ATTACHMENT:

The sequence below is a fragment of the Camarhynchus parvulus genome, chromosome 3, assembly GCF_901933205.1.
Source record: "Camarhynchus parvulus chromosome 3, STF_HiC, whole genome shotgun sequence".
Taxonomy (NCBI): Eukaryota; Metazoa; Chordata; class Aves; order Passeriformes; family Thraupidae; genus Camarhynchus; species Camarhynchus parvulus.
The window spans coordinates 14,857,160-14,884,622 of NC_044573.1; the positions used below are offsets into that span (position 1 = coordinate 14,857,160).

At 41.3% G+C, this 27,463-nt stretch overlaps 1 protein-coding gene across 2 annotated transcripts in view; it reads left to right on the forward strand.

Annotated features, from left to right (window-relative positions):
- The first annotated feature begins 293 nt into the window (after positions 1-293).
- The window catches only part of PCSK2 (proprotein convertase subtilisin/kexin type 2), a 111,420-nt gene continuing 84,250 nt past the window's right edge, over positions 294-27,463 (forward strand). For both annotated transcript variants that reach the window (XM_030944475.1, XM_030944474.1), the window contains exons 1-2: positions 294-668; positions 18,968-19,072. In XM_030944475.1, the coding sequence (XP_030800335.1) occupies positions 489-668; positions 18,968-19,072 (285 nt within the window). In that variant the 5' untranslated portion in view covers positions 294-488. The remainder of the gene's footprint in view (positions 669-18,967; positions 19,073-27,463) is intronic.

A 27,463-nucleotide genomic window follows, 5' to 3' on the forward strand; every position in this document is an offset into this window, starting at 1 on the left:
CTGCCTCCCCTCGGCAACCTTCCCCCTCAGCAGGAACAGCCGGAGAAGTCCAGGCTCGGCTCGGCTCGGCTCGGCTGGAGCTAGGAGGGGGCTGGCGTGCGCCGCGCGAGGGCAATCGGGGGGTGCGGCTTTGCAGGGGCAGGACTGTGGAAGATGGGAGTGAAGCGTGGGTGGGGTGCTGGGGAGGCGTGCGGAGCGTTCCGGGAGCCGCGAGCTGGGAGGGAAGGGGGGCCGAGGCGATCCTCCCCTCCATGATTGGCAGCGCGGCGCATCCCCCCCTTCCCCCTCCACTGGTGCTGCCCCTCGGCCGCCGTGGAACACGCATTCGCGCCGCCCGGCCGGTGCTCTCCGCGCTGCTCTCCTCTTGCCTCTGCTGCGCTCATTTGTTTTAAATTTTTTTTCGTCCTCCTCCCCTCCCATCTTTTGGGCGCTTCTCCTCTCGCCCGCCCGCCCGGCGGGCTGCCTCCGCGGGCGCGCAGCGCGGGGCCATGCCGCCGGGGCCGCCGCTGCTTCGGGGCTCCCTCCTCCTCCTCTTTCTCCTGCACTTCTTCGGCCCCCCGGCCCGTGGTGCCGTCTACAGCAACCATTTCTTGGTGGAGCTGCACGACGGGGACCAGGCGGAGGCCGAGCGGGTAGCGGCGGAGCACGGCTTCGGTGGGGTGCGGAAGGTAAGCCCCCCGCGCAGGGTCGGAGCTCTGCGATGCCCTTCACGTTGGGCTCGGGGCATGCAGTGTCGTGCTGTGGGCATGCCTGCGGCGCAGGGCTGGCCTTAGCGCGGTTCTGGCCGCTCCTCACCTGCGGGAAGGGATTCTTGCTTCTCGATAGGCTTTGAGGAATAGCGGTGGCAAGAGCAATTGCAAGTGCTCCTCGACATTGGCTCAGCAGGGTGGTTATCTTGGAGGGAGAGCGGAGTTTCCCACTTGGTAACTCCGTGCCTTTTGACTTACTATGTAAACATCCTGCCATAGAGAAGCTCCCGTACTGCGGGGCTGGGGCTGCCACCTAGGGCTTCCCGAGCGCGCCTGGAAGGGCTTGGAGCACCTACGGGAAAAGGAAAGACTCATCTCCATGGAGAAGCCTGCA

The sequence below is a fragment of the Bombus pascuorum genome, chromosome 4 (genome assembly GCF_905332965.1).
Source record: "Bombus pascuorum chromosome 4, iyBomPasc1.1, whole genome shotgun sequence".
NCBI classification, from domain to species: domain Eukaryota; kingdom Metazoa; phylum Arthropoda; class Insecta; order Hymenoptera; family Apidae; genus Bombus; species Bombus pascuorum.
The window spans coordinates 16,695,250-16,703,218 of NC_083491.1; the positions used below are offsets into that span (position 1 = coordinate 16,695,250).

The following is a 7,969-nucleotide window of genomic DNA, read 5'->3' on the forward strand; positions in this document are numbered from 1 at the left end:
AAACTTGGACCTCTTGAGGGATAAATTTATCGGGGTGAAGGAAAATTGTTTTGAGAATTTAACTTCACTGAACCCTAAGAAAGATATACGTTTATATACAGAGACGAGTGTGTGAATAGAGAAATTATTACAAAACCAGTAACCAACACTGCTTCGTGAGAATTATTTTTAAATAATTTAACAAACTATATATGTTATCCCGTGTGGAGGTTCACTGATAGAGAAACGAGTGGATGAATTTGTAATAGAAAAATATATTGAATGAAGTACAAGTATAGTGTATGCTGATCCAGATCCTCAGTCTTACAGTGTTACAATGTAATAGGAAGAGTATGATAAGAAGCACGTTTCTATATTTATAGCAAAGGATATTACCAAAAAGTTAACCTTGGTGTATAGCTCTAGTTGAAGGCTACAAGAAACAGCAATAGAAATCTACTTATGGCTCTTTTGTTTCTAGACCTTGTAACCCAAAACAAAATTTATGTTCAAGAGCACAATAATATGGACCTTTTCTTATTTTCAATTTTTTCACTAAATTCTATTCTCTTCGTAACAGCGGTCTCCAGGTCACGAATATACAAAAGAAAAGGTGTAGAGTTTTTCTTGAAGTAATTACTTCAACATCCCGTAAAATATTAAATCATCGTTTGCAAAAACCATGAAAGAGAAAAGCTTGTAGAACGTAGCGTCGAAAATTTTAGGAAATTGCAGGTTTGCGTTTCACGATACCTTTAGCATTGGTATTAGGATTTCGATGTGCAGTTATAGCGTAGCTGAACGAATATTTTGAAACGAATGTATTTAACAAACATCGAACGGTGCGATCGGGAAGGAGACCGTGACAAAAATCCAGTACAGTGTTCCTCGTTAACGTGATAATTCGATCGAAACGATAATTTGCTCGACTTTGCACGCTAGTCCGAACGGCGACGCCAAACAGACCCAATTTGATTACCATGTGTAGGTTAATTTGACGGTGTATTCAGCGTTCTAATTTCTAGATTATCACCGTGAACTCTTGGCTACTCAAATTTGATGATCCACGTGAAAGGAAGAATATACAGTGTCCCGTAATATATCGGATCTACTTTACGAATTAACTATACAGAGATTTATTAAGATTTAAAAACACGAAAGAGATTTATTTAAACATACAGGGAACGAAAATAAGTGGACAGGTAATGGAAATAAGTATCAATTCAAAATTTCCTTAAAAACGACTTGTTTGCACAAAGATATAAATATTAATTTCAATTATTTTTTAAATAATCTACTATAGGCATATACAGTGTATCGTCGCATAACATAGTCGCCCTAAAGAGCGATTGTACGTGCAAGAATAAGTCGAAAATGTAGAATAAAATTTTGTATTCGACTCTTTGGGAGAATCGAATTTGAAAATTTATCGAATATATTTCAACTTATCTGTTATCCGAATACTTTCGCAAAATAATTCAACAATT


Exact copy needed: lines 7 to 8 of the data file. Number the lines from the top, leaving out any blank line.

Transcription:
- The first annotated feature begins 293 nt into the window (after positions 1-293).
- The window catches only part of PCSK2 (proprotein convertase subtilisin/kexin type 2), a 111,420-nt gene continuing 84,250 nt past the window's right edge, over positions 294-27,463 (forward strand). For both annotated transcript variants that reach the window (XM_030944475.1, XM_030944474.1), the window contains exons 1-2: positions 294-668; positions 18,968-19,072. In XM_030944475.1, the coding sequence (XP_030800335.1) occupies positions 489-668; positions 18,968-19,072 (285 nt within the window). In that variant the 5' untranslated portion in view covers positions 294-488. The remainder of the gene's footprint in view (positions 669-18,967; positions 19,073-27,463) is intronic.